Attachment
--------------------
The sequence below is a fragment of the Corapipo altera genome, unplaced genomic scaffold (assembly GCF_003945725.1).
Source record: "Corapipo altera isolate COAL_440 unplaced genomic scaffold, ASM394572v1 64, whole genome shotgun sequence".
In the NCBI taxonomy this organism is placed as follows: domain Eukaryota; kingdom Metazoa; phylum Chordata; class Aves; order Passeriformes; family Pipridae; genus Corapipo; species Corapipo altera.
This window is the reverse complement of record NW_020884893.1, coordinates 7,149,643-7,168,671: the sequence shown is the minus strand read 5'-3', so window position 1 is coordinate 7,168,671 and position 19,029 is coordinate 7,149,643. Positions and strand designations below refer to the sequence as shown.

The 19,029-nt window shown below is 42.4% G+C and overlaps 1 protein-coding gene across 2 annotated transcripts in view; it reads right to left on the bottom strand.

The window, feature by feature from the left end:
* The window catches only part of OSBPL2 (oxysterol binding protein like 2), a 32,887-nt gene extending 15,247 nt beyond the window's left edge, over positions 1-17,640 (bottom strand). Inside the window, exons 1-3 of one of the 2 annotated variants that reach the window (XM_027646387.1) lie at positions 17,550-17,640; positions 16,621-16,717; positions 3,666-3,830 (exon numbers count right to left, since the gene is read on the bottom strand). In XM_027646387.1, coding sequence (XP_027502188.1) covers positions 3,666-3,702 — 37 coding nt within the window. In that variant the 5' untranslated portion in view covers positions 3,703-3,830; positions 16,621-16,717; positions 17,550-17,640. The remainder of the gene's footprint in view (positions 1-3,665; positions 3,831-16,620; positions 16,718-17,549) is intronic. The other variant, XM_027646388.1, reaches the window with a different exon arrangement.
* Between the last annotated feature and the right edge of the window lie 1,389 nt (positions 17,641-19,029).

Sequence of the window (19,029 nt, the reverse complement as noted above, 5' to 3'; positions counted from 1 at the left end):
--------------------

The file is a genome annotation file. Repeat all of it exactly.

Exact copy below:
The sequence below is a fragment of the Corapipo altera genome, unplaced genomic scaffold (assembly GCF_003945725.1).
Source record: "Corapipo altera isolate COAL_440 unplaced genomic scaffold, ASM394572v1 64, whole genome shotgun sequence".
In the NCBI taxonomy this organism is placed as follows: domain Eukaryota; kingdom Metazoa; phylum Chordata; class Aves; order Passeriformes; family Pipridae; genus Corapipo; species Corapipo altera.
This window is the reverse complement of record NW_020884893.1, coordinates 7,149,643-7,168,671: the sequence shown is the minus strand read 5'-3', so window position 1 is coordinate 7,168,671 and position 19,029 is coordinate 7,149,643. Positions and strand designations below refer to the sequence as shown.

The 19,029-nt window shown below is 42.4% G+C and overlaps 1 protein-coding gene across 2 annotated transcripts in view; it reads right to left on the bottom strand.

The window, feature by feature from the left end:
* The window catches only part of OSBPL2 (oxysterol binding protein like 2), a 32,887-nt gene extending 15,247 nt beyond the window's left edge, over positions 1-17,640 (bottom strand). Inside the window, exons 1-3 of one of the 2 annotated variants that reach the window (XM_027646387.1) lie at positions 17,550-17,640; positions 16,621-16,717; positions 3,666-3,830 (exon numbers count right to left, since the gene is read on the bottom strand). In XM_027646387.1, coding sequence (XP_027502188.1) covers positions 3,666-3,702 — 37 coding nt within the window. In that variant the 5' untranslated portion in view covers positions 3,703-3,830; positions 16,621-16,717; positions 17,550-17,640. The remainder of the gene's footprint in view (positions 1-3,665; positions 3,831-16,620; positions 16,718-17,549) is intronic. The other variant, XM_027646388.1, reaches the window with a different exon arrangement.
* Between the last annotated feature and the right edge of the window lie 1,389 nt (positions 17,641-19,029).

Sequence of the window (19,029 nt, the reverse complement as noted above, 5' to 3'; positions counted from 1 at the left end):